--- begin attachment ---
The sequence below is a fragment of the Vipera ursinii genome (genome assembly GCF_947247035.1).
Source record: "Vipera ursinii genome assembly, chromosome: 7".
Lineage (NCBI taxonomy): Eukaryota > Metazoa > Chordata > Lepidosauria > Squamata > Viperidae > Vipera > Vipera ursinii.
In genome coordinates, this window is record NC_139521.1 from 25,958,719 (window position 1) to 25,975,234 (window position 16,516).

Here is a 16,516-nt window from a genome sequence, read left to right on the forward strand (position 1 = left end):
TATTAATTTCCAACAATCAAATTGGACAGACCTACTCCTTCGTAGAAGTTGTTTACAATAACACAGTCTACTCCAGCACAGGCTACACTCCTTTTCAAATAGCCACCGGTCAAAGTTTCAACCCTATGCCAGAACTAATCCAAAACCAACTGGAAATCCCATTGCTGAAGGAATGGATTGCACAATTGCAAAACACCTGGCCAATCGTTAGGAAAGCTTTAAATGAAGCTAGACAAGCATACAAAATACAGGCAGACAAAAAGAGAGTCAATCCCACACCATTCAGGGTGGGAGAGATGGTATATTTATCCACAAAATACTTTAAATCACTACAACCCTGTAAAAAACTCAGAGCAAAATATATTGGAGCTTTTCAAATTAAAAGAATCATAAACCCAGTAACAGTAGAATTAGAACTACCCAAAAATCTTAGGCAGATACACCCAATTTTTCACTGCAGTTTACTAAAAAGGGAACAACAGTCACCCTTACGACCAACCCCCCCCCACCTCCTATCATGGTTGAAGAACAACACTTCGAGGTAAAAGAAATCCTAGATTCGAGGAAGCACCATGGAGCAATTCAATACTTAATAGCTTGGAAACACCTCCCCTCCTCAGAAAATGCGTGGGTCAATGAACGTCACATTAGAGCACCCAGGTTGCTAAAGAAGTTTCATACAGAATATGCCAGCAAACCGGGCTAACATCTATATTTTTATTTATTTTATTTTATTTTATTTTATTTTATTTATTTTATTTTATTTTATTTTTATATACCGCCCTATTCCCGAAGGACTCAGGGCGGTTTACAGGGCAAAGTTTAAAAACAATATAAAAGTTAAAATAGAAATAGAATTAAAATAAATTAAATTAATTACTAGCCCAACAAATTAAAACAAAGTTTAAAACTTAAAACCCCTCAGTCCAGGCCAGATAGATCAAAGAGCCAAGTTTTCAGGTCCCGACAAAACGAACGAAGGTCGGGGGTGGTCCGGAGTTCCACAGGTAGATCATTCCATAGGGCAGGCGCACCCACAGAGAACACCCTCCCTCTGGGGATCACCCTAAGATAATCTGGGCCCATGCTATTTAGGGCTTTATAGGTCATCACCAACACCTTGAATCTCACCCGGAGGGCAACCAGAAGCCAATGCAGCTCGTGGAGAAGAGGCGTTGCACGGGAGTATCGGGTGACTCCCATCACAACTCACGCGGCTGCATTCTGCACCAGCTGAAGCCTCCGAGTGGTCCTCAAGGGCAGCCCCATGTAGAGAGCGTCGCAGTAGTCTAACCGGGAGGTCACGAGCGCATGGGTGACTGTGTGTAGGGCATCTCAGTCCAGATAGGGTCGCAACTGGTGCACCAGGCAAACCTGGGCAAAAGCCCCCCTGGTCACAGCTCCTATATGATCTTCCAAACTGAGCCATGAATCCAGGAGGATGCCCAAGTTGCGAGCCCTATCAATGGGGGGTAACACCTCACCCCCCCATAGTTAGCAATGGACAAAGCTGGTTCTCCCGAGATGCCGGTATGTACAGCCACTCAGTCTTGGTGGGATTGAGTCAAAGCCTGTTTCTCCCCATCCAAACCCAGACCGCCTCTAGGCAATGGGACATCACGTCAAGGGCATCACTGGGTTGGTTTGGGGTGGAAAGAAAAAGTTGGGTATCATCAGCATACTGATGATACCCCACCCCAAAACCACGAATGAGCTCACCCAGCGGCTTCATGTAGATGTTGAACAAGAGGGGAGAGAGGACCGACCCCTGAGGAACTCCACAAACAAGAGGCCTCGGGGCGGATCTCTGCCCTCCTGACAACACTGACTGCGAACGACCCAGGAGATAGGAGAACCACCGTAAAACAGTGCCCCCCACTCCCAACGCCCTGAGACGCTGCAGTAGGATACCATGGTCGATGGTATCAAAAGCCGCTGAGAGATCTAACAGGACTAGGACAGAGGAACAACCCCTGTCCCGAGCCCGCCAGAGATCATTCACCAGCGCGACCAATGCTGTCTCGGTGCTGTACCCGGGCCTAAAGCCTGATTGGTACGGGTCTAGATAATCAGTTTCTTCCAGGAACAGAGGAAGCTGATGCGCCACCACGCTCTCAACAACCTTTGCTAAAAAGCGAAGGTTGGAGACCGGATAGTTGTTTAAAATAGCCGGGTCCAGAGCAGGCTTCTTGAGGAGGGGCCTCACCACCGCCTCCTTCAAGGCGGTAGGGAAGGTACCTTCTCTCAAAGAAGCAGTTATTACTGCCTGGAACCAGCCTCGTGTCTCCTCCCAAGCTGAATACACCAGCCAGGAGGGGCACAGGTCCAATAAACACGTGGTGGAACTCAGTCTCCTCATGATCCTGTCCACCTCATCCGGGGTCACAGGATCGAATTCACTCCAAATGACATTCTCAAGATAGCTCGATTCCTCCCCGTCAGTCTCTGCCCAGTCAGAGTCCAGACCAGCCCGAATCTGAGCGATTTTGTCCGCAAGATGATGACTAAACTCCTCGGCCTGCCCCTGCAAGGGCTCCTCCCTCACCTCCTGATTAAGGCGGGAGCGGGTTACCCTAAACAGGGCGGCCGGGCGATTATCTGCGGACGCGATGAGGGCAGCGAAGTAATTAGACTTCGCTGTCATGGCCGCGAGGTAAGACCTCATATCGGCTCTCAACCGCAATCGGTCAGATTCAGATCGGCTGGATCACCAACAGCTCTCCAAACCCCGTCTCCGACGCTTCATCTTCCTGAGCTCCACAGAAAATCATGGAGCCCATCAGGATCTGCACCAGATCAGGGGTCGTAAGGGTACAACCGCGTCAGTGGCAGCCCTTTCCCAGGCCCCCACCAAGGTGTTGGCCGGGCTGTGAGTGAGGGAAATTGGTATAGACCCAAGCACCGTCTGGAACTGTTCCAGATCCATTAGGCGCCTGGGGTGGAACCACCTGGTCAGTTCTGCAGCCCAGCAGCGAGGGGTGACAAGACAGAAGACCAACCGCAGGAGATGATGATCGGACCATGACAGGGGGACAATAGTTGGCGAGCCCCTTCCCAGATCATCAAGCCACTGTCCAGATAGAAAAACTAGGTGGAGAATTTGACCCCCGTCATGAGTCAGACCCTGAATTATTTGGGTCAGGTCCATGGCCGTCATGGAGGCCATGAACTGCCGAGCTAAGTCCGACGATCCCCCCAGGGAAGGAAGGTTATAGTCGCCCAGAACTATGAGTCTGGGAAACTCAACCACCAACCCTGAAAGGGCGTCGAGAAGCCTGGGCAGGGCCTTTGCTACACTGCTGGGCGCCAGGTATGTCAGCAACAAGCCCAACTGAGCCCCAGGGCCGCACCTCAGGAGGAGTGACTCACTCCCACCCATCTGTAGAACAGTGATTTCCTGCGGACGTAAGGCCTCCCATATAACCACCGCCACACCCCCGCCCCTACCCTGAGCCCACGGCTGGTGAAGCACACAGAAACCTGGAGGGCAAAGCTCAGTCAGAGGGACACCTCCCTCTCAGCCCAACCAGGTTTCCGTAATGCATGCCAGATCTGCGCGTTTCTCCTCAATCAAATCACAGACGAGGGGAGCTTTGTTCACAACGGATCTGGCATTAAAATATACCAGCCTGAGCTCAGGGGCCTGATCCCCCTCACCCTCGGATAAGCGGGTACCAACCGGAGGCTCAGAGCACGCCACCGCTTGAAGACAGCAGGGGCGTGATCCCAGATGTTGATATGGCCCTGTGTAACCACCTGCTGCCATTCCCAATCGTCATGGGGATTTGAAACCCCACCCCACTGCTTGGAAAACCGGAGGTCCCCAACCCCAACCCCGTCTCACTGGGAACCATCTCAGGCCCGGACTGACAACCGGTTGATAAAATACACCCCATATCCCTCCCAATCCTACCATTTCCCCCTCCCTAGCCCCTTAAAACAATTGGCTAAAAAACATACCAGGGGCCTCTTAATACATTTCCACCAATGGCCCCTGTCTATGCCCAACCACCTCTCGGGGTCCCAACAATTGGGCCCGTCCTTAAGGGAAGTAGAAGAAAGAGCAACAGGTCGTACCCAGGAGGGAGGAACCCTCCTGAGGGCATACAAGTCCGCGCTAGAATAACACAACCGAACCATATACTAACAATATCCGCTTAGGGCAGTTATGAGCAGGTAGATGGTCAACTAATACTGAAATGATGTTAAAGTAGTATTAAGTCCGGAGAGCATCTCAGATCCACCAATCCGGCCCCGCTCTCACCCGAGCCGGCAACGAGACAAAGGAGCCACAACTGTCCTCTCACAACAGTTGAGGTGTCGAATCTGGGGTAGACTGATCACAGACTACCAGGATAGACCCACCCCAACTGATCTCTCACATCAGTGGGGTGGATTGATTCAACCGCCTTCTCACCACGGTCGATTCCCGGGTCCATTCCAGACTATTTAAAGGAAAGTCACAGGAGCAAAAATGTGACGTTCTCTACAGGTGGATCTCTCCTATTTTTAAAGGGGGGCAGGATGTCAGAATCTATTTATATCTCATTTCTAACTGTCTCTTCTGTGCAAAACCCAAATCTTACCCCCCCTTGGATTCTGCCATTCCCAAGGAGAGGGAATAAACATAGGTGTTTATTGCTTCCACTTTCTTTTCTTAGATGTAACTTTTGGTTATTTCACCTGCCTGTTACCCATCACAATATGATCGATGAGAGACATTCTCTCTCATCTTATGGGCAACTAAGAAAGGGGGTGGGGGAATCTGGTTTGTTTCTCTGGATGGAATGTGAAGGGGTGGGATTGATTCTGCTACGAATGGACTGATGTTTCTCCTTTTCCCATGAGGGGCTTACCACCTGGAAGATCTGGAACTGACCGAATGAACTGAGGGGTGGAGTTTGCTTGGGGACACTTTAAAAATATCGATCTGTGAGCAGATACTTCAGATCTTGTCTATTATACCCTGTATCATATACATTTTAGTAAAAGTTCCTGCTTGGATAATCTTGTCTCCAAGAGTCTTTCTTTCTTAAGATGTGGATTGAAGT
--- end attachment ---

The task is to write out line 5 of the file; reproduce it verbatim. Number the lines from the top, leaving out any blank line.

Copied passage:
Here is a 16,516-nt window from a genome sequence, read left to right on the forward strand (position 1 = left end):